• Stress – Constant fear from birds can cause some rabbits to die of shock or heart attacks.

  • Transmitted diseases – Rabbits can carry viruses like myxomatosis transmittable to birds through close contact.

  • Egg destruction – A curious or territorial rabbit may break and eat eggs of ground-nesting birds like chickens, quail or pheasant.

  • Predation – Wild rabbits may hunt young birds fallen from the nest or vulnerable adults. But domestic rabbits are vegetarian.

  • Accidents – Rabbits startled by landing birds could injure themselves by hitting walls or objects in panic.

However, such cases of rabbits inflicting harm are rare, especially with proper supervision. If birds are given safe, elevated perches and landing spots, it helps prevent deadly interactions. Housing birds and rabbits together is unwise, but during any potential contact, birds should be able to escape high up away from the reach of rabbits. This protects both species.

Can Rabbits And Budgies Live Together?

Budgies (parakeets) are popular household birds some think may do well housed with rabbits. However, there are considerations needed before attempting this pairing:

  • Budgie noise – Chirping, singing and mimicry can irritate sensitive rabbit ears.

  • Budgie nipping – They often nip at new things in their environment which could harm a rabbit.

  • Rabbit fright – Budgies' small fast movements and swooping can scare rabbits.

  • Disease risks – Budgies can carry and transmit contagious diseases harmful to rabbits.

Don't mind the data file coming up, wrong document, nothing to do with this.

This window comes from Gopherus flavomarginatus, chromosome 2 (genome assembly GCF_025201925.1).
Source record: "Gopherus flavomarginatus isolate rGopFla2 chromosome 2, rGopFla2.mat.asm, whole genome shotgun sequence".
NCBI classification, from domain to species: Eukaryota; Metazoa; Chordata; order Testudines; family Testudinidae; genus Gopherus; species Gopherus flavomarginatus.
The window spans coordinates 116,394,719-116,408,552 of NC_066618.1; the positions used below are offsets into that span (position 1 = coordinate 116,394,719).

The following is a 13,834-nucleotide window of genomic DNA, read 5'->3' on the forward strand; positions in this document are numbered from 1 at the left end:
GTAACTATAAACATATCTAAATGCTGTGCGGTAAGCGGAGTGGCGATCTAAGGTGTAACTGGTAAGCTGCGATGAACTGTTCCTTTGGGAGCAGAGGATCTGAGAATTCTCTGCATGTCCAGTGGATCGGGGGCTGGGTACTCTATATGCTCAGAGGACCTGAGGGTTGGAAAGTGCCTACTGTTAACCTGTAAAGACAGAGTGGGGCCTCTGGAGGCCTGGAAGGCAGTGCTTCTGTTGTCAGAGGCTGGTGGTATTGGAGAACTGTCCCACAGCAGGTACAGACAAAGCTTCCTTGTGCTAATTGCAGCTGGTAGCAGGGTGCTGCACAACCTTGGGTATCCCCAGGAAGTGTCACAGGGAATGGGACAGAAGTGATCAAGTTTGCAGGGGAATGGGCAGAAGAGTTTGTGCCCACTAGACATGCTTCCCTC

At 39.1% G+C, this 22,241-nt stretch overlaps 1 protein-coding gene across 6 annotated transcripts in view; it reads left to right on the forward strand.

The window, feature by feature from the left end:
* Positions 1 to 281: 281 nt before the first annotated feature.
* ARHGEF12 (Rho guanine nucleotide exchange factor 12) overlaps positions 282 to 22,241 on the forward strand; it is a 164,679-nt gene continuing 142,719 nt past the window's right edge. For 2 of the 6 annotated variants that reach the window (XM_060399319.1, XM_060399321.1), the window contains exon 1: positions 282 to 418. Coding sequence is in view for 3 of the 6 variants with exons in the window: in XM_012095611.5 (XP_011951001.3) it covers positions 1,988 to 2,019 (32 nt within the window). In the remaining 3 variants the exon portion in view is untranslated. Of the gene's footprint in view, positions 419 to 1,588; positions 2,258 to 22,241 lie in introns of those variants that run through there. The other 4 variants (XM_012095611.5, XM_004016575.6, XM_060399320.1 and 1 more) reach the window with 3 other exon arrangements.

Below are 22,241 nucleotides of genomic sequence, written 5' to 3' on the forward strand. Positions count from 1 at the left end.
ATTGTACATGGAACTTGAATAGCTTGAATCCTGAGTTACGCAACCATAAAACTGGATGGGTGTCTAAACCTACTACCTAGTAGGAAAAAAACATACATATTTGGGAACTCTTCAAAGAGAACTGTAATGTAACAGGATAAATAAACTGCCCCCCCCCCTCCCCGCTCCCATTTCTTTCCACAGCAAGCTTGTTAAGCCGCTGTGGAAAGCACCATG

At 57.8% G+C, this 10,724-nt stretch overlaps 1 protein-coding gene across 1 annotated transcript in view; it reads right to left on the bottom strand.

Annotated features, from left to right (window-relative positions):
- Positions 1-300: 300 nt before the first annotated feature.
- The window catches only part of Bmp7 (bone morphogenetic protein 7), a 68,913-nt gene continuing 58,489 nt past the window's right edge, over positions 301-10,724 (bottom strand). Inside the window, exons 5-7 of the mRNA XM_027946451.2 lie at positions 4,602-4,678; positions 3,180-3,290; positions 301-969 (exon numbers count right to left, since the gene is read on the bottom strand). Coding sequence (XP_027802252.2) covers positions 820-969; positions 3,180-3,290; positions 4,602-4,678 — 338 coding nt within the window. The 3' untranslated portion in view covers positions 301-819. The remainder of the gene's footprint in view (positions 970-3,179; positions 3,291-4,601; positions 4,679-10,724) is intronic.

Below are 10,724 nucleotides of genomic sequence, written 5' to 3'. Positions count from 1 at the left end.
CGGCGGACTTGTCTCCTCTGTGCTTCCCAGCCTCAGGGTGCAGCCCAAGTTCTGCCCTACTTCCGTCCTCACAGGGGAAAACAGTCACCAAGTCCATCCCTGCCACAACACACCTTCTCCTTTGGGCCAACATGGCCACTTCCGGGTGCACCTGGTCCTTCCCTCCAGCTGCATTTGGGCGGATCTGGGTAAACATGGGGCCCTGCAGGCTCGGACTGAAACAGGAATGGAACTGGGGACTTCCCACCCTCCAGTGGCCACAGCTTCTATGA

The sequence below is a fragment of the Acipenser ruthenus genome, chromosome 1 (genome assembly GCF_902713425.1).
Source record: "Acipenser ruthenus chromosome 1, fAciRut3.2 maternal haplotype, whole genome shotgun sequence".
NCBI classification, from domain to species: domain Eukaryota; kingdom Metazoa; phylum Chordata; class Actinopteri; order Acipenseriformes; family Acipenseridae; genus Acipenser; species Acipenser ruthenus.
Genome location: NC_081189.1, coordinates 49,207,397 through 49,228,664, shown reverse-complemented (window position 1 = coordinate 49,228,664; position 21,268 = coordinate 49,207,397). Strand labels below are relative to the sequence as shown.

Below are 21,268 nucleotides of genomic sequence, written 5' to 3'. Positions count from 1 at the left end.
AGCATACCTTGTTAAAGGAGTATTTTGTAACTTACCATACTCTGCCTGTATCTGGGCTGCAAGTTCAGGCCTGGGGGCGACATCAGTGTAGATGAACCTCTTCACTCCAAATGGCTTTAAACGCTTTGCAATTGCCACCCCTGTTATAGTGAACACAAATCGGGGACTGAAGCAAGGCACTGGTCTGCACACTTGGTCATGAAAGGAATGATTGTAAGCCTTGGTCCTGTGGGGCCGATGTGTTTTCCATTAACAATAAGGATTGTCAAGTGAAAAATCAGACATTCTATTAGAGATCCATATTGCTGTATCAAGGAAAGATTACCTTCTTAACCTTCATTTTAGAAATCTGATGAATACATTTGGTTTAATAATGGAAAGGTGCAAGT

• Mess – Budgie seed hulls and feces will get in the rabbit's fur and environment.

  • Territory issues – Both species are highly territorial and may fight for dominance.

  • Different habitat needs – Each have specialized housing requirements unlikely to be met in a shared enclosure.

  • Supervision difficulties – It can be hard to constantly monitor both species' interactions when co-housed.

For their wellbeing, it is best to house budgies and rabbits separately. But some budgie-rabbit pairings can potentially work by following these guidelines:

  • Choose the most easygoing, docile individuals of each species.

  • House budgies in an elevated cage rabbits cannot access or destroy.

  • Allow plenty of floor and flight space for both species' needs.

  • Provide hiding places and visual barriers so rabbits can retreat if frightened.

  • Monitor interactions extremely closely when both are loose in the same area.

  • Immediately separate them at the first signs of stress, injury or aggression in either animal.

  • Introduce bonded rabbits in pairs, as they will feel more secure together.

  • Begin introductions very slowly, gradually building up time together.

  • Never leave the two species unsupervised or loose together unattended.

With constant vigilance and preparations for housing them separately if issues emerge, some households find success keeping certain budgies and rabbits together safely. But great caution is required and difficulties are likely at some point.